Recognising and acknowledging culture is a necessary element of the New Evangelisation. In para 7 of the Letter "The Church in Oceania" John Paul II speaks of the "implantation of the Church" - evangelisation - the bringing together of faith and culture means precisely, implanting the Church in culture. How can we do this? First of all, the Pope says: "the truth of the Gospel ... is foreign to no one, but at times some sought to impose elements which were culturally alien to the people. There is a need now for careful discernment to see what is of the Gospel and what is not, what is essential and what is less so. Such a task, it must be said, is made more difficult because of the process of colonization and modernization, which has blurred the line between the indigenous and the imported."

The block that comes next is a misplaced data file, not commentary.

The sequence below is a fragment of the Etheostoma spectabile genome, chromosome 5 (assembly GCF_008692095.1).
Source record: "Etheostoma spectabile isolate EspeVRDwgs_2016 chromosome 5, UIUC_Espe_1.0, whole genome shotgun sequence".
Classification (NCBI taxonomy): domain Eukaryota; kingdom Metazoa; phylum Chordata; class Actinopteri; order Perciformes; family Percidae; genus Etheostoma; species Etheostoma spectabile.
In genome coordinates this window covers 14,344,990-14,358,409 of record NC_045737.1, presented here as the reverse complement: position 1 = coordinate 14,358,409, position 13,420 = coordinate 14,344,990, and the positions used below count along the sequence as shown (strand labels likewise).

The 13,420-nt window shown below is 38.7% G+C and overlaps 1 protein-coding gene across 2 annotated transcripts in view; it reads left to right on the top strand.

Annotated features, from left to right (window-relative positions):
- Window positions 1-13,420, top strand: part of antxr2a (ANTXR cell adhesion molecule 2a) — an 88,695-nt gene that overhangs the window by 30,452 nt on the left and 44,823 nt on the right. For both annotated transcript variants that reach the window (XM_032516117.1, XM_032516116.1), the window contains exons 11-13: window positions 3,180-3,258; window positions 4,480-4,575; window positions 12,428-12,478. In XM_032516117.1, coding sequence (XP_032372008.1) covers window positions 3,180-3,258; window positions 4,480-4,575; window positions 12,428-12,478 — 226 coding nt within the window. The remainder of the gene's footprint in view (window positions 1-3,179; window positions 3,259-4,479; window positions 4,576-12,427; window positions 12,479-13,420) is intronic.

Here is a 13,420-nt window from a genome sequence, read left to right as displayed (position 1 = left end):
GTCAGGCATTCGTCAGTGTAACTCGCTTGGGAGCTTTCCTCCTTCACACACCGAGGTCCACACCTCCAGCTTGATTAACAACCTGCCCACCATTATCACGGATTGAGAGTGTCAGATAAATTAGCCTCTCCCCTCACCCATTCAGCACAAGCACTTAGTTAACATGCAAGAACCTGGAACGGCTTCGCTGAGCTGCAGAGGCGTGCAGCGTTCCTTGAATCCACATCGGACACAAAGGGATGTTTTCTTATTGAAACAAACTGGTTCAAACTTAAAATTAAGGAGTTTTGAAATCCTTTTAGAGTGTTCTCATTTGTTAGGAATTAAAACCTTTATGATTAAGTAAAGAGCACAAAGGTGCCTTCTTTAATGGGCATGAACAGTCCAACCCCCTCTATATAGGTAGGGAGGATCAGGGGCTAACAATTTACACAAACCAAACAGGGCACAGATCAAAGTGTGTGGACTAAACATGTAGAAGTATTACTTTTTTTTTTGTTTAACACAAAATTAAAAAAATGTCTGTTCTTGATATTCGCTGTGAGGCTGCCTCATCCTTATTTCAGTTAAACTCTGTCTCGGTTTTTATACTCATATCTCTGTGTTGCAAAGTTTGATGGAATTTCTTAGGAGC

Disciples of the Lord then in the New Evangelisation, do not step into a new culture, set up their crucifixes and expect that the people will turn to Christ and believe in him. In the same way, one can't sprinkle some holy water over a baby within a culture that was formally Christian and expect to see a flourishing of the Christian life. The work of evangelisation calls for real discernent on behalf of Catholics so their meeting with a non or formally Christian culture is actually an evangelising encounter, in which real light is shone on those aspects of culture which grace can build on, and in which those aspects of culture which are opposed to the Gospel can be overturned by grace. In this we remember the whole thrust of the Second Vatican Council which has endeavoured to direct the Church into an evangelising dialogue with culture. This is not the moment to speak about how some have tried to use the Council to promote their own agenda for the Church, but rather "in presenting Jesus Christ as the Way, the Truth and the Life, the Church must respond in new and effective ways to these moral and social questions without ever allowing her voice to be silenced or her witness to be marginalized."